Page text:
Photo #4 pans a bit towards the east to focus on the Christmas Island area. Christmas Island Pond is the name given to the lagoon formed by the sand bars and two offshore islands seen in the centre of the photo. Highway 223, known here as the Grand Narrows Highway, runs beside the nearer lagoon, named Kelly Pond. The Barra Strait Marina and its docks in Grand Narrows are at the far right; the lack of boats contrasts starkly with what one sees here during the summer months. The lovely Boisdale Hills, even in this subdued light, embellish this whole scene.
Photo #5 pans yet further to the right, putting Grand Narrows front and centre. The Grand Narrows Hotel is the three-storey white frame building along the shore in the centre of the photo. According to its web site:
The Hotel was built in 1887 by H.F. MacDougall and E.A. NacNeil who were merchants from the local area. H.F. MacDougall was the local Member of Parliament during the time that John A. MacDonald was Prime Minister and he was instrumental in having the Inter Colonial Rail line, which was stretching from the West Coast to the East Coast of Canada, come through the center of Cape Breton Island and the communities of Grand Narrows and Iona. In order to cross the deep and wide Barra Strait (named after the Isle of Barra in Scotland where most of the settlers of this area were from) a seven span iron bridge would be built and completed in 1890 with the first train crossing on January 1st.
The Hotel served as an important stop-over for the many people who traveled by the newest means of transportation, the "Railcar". The train brought intellectuals and others of wealth and means from all corners of the world to Grand Narrows. One very famous individual, Alexander Graham Bell, had a summer home known as Beinn Breagh (Beautiful Mountain) in Baddeck. Bell was a frequent guest of the hotel staying overnight while waiting to catch the steamboat "The Blue Hill" to Baddeck the following day. Two original Guest Registers dating from the 1880's contain Alexander Graham Bell's signature more often than any. Several others that he was associated with such as Helen Keller, whom he befriended, often traveled with Bell. Local people could recall seeing Ms. Keller and her trusted companion a golden lab, swimming the waters of the Barra Strait.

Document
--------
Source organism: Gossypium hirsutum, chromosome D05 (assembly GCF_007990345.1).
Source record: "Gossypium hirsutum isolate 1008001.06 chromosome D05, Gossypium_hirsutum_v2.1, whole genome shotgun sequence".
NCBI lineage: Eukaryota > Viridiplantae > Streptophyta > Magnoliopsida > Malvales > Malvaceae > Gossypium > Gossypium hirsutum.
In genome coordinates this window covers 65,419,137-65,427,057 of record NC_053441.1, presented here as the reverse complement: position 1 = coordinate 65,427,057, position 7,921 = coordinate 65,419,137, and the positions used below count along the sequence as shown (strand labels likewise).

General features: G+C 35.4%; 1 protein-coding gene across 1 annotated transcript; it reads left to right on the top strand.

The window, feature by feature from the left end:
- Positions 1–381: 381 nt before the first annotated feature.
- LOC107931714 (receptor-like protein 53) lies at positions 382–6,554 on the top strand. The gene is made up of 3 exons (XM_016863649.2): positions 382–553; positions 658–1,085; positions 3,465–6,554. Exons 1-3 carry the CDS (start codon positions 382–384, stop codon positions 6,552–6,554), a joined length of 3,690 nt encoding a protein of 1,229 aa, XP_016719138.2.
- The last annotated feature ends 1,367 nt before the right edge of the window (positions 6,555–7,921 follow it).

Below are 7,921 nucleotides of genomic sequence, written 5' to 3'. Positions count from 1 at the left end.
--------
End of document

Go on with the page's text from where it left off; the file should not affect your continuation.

Built with great care by local carpenters the Grand Narrows Hotel was a fifteen bedroom, three story, wooden structure. It was built on a two foot thick stone foundation. Four, four by eight massive stone pillars lend support. The outside walls are of clapboard with the inside walls being plastered. The roof is a combination of the hip roof with mansoeur walls on the third floor, and dormer windows on all sides.
The building boasts of being the first commercial building east of Halifax with central heat. Water was supplied for the heating system as well as for sinks in some of the rooms by means of gravity. There were two tanks, one in the cellar and the other in the attic. Water was taken from the spring fed reservoir on the hill above and pumped into the cellar tank. From there it was pumped up to the attic tank from where it could be fed by gravity to the rooms. Such a system afforded the hotel's guests with luxury not found anywhere else on Cape Breton Island at the time.
On the front of the hotel overlooking the waters of the Bras d'Or Lake were two full-length verandas, one on the main floor and the other on the second. Guests would watch the schooners sail past through the Barra Strait and wait with anticipation the glorious sunset over the hills of Iona. This scene is unchanged and can yet inspire those who will visit over one hundred years later.
The hotel is still operated today, as a bed and breakfast.